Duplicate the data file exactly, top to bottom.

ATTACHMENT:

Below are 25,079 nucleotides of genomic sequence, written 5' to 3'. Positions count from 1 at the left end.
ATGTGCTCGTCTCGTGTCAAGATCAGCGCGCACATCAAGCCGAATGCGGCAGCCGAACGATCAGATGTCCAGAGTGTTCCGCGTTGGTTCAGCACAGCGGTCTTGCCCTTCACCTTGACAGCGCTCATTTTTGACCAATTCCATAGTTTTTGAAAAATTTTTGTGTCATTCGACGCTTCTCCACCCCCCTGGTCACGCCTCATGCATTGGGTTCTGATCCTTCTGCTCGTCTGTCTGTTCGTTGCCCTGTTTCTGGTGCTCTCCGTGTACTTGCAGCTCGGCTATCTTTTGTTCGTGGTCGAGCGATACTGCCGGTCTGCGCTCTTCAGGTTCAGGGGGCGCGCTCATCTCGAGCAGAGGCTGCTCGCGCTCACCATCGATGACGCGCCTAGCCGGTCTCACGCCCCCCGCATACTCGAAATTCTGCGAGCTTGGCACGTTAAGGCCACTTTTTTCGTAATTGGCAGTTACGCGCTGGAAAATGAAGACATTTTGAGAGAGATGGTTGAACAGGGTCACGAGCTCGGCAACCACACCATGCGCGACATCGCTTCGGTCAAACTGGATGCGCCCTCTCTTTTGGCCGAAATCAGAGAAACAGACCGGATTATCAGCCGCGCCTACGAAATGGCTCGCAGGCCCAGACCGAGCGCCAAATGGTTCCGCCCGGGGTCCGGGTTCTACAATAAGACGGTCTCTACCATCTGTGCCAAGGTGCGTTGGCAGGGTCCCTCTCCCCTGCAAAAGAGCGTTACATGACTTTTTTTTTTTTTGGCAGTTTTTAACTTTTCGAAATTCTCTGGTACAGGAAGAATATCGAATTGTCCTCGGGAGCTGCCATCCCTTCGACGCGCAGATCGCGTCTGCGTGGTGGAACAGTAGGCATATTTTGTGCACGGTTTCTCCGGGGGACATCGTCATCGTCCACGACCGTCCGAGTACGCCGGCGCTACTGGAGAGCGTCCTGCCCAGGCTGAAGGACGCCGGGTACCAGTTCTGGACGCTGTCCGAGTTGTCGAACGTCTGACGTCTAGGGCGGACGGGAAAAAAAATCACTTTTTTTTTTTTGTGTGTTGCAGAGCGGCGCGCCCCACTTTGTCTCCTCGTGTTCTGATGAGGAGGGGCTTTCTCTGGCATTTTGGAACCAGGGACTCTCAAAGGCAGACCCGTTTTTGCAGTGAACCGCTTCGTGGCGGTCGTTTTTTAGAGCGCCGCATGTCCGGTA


Below are 25,079 nucleotides of genomic sequence, written 5' to 3'. Positions count from 1 at the left end.
ATGTGCTCGTCTCGTGTCAAGATCAGCGCGCACATCAAGCCGAATGCGGCAGCCGAACGATCAGATGTCCAGAGTGTTCCGCGTTGGTTCAGCACAGCGGTCTTGCCCTTCACCTTGACAGCGCTCATTTTTGACCAATTCCATAGTTTTTGAAAAATTTTTGTGTCATTCGACGCTTCTCCACCCCCCTGGTCACGCCTCATGCATTGGGTTCTGATCCTTCTGCTCGTCTGTCTGTTCGTTGCCCTGTTTCTGGTGCTCTCCGTGTACTTGCAGCTCGGCTATCTTTTGTTCGTGGTCGAGCGATACTGCCGGTCTGCGCTCTTCAGGTTCAGGGGGCGCGCTCATCTCGAGCAGAGGCTGCTCGCGCTCACCATCGATGACGCGCCTAGCCGGTCTCACGCCCCCCGCATACTCGAAATTCTGCGAGCTTGGCACGTTAAGGCCACTTTTTTCGTAATTGGCAGTTACGCGCTGGAAAATGAAGACATTTTGAGAGAGATGGTTGAACAGGGTCACGAGCTCGGCAACCACACCATGCGCGACATCGCTTCGGTCAAACTGGATGCGCCCTCTCTTTTGGCCGAAATCAGAGAAACAGACCGGATTATCAGCCGCGCCTACGAAATGGCTCGCAGGCCCAGACCGAGCGCCAAATGGTTCCGCCCGGGGTCCGGGTTCTACAATAAGACGGTCTCTACCATCTGTGCCAAGGTGCGTTGGCAGGGTCCCTCTCCCCTGCAAAAGAGCGTTACATGACTTTTTTTTTTTTTGGCAGTTTTTAACTTTTCGAAATTCTCTGGTACAGGAAGAATATCGAATTGTCCTCGGGAGCTGCCATCCCTTCGACGCGCAGATCGCGTCTGCGTGGTGGAACAGTAGGCATATTTTGTGCACGGTTTCTCCGGGGGACATCGTCATCGTCCACGACCGTCCGAGTACGCCGGCGCTACTGGAGAGCGTCCTGCCCAGGCTGAAGGACGCCGGGTACCAGTTCTGGACGCTGTCCGAGTTGTCGAACGTCTGACGTCTAGGGCGGACGGGAAAAAAAATCACTTTTTTTTTTTTGTGTGTTGCAGAGCGGCGCGCCCCACTTTGTCTCCTCGTGTTCTGATGAGGAGGGGCTTTCTCTGGCATTTTGGAACCAGGGACTCTCAAAGGCAGACCCGTTTTTGCAGTGAACCGCTTCGTGGCGGTCGTTTTTTAGAGCGCCGCATGTCCGGTA